The Newsweek-McCain Duel

posted at 7:02 am on May 12, 2008 by Ed Morrissey

It didn’t take long for John McCain’s closest aide, Mark Salter, to respond to a Newsweek article by Richard Wolfe and Evan Thomas that painted Barack Obama as sweetness and light, and Republicans as an Evil Empire. Newsweek took even less time publishing Salter’s rebuttal in a demonstration of the velocity of political reporting and campaigning in 2008. The opening paragraphs of the Newsweek piece suggests that Wolfe and Thomas have joined Chris Matthews in receiving thrills up their legs on the Obama trail:

How do you know if Barack Obama is unhappy with what you’re saying— or not saying? At meetings of his closest advisers, he likes to lean back, put his feet on the table and close his eyes. If he doesn’t like how the conversation is going, he will lean forward, put his feet on the floor and “adjust his socks, kind of start tugging at them,” says Michael Strautmanis, a counselor to the campaign. Obama wants people to talk, but he doesn’t want to intimidate them. “If you haven’t said anything, he’ll call on you,” says Strautmanis. “He’s never said it, but he usually thinks if somebody is very quiet it’s because they disagree with what everybody is saying … so Barack will call on you and say, ‘You’ve been awfully quiet’.” There are no screamers on Team Obama; one senior Obama aide says he’s heard him yell only twice in four years. Obama was explicit from the beginning: there was to be “no drama,” he told his aides. “I don’t want elbowing or finger-pointing. We’re going to rise or fall together.” Obama wanted steady, calm, focused leadership; he wanted to keep out the grandstanders and make sure the quiet dissenters spoke up. A good formula for running a campaign—or a presidency.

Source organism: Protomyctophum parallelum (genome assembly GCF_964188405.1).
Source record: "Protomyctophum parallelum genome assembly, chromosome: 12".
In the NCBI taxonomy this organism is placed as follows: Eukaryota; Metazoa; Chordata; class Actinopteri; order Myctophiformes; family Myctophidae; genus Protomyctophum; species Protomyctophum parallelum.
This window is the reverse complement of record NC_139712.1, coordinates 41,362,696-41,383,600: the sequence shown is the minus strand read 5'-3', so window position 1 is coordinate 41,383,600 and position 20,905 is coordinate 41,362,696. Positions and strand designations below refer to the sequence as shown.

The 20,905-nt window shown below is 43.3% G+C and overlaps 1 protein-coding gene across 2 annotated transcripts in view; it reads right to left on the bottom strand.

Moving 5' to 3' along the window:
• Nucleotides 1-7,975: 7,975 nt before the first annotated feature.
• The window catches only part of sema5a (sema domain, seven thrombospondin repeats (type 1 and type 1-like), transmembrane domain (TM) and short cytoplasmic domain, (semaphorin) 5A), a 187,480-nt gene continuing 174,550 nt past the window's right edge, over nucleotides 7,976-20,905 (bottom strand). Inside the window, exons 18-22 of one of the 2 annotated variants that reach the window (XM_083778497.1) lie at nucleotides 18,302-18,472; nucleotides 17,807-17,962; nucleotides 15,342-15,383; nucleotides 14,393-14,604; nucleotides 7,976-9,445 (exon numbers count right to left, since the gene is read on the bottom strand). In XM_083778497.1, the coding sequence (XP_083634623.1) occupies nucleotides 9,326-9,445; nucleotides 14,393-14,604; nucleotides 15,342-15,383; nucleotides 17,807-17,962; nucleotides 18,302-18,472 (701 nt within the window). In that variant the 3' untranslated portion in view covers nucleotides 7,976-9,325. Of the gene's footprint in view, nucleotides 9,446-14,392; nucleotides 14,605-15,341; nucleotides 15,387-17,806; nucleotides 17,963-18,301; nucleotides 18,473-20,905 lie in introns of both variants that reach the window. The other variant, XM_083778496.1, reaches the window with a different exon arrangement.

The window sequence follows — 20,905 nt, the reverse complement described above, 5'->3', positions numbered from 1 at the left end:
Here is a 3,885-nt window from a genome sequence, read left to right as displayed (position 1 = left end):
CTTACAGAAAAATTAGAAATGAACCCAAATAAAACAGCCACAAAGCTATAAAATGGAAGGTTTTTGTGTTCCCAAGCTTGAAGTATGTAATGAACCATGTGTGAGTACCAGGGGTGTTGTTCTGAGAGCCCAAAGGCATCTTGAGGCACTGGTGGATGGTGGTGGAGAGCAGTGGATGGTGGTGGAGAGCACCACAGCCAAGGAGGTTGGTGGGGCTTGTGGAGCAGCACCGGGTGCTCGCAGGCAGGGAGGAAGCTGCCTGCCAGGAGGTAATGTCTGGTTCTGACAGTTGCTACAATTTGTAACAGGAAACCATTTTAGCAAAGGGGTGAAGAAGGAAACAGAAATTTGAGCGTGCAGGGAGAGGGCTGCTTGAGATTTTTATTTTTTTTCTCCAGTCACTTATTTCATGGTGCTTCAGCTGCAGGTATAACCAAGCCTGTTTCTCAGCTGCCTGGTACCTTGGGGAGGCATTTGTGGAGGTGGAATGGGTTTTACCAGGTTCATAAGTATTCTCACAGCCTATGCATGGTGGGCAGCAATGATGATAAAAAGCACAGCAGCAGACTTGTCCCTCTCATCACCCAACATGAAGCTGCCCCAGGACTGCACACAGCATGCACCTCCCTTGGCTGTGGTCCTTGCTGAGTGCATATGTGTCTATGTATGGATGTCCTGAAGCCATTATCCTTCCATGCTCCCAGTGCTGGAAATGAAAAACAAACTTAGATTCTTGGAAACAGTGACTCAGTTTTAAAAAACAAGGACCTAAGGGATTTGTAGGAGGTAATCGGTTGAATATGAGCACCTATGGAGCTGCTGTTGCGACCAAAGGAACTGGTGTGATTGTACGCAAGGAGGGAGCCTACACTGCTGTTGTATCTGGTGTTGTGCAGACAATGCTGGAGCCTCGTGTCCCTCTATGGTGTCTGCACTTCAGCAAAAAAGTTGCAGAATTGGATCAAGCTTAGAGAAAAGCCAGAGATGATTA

It worked against Hillary Clinton, whose own campaign has been rent by squabbling aides and turf battles. While Clinton veered between playing Queen Elizabeth I and Norma Rae, Obama and his team chugged along with a superior 50-state campaign strategy, racking up the delegates. If the candidate seemed weary and peevish or a little slow to respond at times, he never lost his cool. But the real test is yet to come. The Republican Party has been successfully scaring voters since 1968, when Richard Nixon built a Silent Majority out of lower- and middle-class folks frightened or disturbed by hippies and student radicals and blacks rioting in the inner cities. The 2008 race may turn on which party will win the lower- and middle-class whites in industrial and border states—the Democrats’ base from the New Deal to the 1960s, but “Reagan Democrats” in most presidential elections since then. It is a sure bet that the GOP will try to paint Obama as “the other”—as a haughty black intellectual who has Muslim roots (Obama is a Christian) and hangs around with America-haters.

What themes do the writers visit in the first two paragraphs of their article?

  1. Temper — Obama doesn’t have one, but McCain??
  2. Richard Nixon!
  3. Racism.
  4. Smear campaigns about Obama’s origins.

That’s a lot of propaganda to pack into such a small space, but Wolfe and Thomas are pros. Why Richard Nixon is still relevant forty years later is never really answered, especially since McCain didn’t begin his political career until after Nixon rightly got chased out of politics. Robert Byrd filibustered civil-rights legislation just four years before Nixon won the presidency, and he’s still in the Senate, honored and feted by his fellow Democrats. I’d say that’s a lot more relevant than a long-departed presidency.